Libya: Facing The Consequences

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September16, 2012:   The government has arrested four people believed to be involved in the September 11, attack in Benghazi that left the U.S. ambassador and three other Americans dead. The government says it has the names of fifty people involved in the attack and is searching for them. The attack force involved foreign as well as Libyan Islamic radicals. Some of the suspects are believed to have already fled the country and some are believed to be hiding in Egypt. The government believes that the attack was planned in advance to commemorate the 2001 terror attacks in the U.S. and avenge the deaths of Osama bin Laden last year and the current number two al Qaeda leader (Sheikh Abu Yahya al Libi) in Pakistan three months ago. Clips from a new film critical of Islam appearing on the Internet was coincidental and had nothing to do with the attack except to make it easier to stage a demonstration to distract the guards around the house where the four American victims were staying in Benghazi.

Libyan officials had warned American embassy personnel on September 8th about the increasing danger from Islamic radical groups in Benghazi. Since the attack the U.S. has sent 50 marines and more intelligence personnel to Libya. Finding qualified intel personnel for this was difficult because so many Arab speaking intel specialists are working on the Syria situation (mainly in Turkey and Jordan). Meanwhile, American intel analysts back in the U.S. are going over video (from satellites and UAVs) and electronic intercepts from Libya. American UAVs have been seen over Benghazi since the 11th. All this is being coordinated with Libya’s new intelligence service, which is only a year old and spread thin by the need to track all the militias and Islamic radical groups inside Libya. An FBI investigation team has also arrived and is helping the Libyan police collect and analyze evidence.

Despite the known presence of al Qaeda affiliated groups in Libya, and Benghazi, the ambassador did not request U.S. Maine Corps embassy guards and preferred to travel around with light security. There were plenty of pro-U.S. Libyan militias around but apparently no effective security plan for dealing with a well-coordinated attack. Several dozen heavily armed (with assault rifles, RPGs, and heavy machine-guns) terrorists attacked the compound the U.S. ambassador was staying in on the 11th.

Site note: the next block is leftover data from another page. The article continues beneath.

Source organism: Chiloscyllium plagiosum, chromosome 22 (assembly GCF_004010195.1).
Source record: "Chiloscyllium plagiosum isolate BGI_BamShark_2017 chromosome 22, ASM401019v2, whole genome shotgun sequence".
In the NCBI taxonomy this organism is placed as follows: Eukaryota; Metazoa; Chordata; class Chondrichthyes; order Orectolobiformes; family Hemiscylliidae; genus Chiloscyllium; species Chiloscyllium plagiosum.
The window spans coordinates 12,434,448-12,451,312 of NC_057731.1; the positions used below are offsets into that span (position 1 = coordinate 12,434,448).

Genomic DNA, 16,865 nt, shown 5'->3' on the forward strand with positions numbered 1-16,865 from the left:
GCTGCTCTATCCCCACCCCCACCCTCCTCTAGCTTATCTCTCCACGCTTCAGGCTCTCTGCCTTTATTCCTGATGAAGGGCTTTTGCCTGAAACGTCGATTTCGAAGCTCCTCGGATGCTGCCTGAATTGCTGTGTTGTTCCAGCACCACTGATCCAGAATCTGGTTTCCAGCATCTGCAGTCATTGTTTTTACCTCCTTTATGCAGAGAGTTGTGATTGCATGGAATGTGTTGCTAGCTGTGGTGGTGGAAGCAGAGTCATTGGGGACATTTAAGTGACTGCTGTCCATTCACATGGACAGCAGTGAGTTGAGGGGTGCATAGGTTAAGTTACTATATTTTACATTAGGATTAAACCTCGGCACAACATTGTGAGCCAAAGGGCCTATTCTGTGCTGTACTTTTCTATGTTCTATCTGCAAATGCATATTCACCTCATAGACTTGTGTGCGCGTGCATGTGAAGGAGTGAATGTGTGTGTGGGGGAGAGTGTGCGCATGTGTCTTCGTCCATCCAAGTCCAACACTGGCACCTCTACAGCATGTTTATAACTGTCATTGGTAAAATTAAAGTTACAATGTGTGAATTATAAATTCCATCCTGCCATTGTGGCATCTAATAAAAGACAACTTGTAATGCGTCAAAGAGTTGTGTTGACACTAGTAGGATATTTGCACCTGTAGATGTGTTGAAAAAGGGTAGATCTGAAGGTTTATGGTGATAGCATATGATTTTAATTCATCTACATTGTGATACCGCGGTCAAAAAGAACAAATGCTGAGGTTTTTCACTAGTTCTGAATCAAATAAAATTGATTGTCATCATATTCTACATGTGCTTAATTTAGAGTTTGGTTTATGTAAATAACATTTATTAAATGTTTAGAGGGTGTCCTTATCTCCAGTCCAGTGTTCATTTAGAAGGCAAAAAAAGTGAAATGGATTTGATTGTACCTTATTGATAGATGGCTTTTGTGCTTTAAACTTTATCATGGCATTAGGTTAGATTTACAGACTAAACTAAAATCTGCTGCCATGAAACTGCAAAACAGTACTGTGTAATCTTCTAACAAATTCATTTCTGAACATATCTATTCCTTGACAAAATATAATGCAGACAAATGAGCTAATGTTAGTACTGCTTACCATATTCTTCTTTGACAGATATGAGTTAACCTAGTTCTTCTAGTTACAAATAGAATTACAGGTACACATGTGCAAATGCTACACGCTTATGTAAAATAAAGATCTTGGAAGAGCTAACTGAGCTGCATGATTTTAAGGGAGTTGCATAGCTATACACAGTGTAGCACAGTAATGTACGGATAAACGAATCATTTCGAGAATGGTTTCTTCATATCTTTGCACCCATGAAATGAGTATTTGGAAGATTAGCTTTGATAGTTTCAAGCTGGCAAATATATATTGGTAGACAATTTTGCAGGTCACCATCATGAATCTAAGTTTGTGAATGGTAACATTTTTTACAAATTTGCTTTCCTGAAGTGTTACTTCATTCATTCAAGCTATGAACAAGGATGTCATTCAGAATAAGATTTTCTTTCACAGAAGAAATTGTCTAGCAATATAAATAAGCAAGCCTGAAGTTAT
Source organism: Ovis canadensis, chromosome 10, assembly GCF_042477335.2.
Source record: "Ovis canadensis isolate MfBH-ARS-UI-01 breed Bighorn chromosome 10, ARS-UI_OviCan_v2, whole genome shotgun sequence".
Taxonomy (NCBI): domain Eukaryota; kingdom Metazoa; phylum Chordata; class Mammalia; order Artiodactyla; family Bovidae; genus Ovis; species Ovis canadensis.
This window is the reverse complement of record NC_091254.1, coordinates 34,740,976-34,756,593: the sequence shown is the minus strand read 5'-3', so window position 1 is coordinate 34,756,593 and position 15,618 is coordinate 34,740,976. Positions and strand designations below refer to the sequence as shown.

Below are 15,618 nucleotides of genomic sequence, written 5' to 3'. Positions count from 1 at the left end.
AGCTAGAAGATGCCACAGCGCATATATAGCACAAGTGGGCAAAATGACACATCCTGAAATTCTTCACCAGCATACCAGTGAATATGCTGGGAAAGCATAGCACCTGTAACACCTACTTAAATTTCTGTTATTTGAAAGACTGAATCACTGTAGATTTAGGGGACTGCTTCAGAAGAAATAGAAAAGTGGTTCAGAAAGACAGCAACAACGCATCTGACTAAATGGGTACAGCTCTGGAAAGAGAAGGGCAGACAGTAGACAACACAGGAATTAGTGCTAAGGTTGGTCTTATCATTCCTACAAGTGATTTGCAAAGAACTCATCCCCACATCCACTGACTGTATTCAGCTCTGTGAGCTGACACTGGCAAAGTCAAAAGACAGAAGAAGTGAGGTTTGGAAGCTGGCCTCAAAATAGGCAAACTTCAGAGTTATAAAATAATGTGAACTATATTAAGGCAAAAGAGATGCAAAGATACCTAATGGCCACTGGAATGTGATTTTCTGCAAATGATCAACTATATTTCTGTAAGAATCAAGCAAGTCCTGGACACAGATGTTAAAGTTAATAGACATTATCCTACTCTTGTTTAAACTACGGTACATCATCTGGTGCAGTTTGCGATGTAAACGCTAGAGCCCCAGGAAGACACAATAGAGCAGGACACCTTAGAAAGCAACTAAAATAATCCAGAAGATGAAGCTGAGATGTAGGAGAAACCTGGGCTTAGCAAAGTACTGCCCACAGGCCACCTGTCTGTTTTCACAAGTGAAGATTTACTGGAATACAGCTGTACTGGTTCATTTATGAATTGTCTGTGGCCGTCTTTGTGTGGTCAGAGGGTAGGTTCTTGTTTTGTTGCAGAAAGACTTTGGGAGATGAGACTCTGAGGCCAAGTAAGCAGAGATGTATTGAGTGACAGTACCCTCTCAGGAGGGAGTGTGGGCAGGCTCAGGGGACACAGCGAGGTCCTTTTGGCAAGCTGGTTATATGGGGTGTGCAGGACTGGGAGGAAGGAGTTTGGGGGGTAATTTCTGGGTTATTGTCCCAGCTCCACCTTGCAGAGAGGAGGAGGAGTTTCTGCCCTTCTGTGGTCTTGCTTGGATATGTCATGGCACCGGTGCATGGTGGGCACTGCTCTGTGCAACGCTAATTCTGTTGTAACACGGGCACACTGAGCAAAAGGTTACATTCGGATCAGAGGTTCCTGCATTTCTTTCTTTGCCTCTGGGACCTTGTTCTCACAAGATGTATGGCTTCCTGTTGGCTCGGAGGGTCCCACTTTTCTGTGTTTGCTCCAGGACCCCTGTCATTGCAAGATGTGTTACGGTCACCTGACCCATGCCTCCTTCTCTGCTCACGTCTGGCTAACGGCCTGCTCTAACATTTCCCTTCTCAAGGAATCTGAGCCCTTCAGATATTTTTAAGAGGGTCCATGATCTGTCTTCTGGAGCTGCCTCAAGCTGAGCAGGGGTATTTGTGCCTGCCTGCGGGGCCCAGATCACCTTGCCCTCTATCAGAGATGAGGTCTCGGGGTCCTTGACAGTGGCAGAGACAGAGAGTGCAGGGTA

The basic security problem in Libya is the presence of over a hundred local militias, formed over a year ago to overthrow, and then replace, the Kaddafi government. Unimpressed with the competence, or intentions, of the new government most militias kept their guns, their organization, and an attitude that they could make rules as they saw fit. This has not led to general chaos, but it has led to a lot of tense situations as the new government tries to deal with all these new warlords. Bribes are preferred over bullets and since the government has control over the oil income, there is cash available for buying peace. The major task is turning these temporary peace deals into long-term arrangements. That means disarming the militias and persuading them to turn into political parties, rather than remaining private armies. This approach does not work with the hard-core Islamic militias, who are angry that they did not get many votes in the July elections and are still determined to turn Libya into an Islamic dictatorship. The government does not want to go to war with the Islamic radical groups, at least not yet. Until the September 11th attack in Benghazi the government thought it had an unwritten agreement for the Islamic radicals to leave foreign diplomats alone. Now the government has to worry about the Islamic radical groups uniting to oppose any government effort to capture and punish those responsible for killing the American ambassador (which is being hailed by Islamic radicals everywhere as a great victory).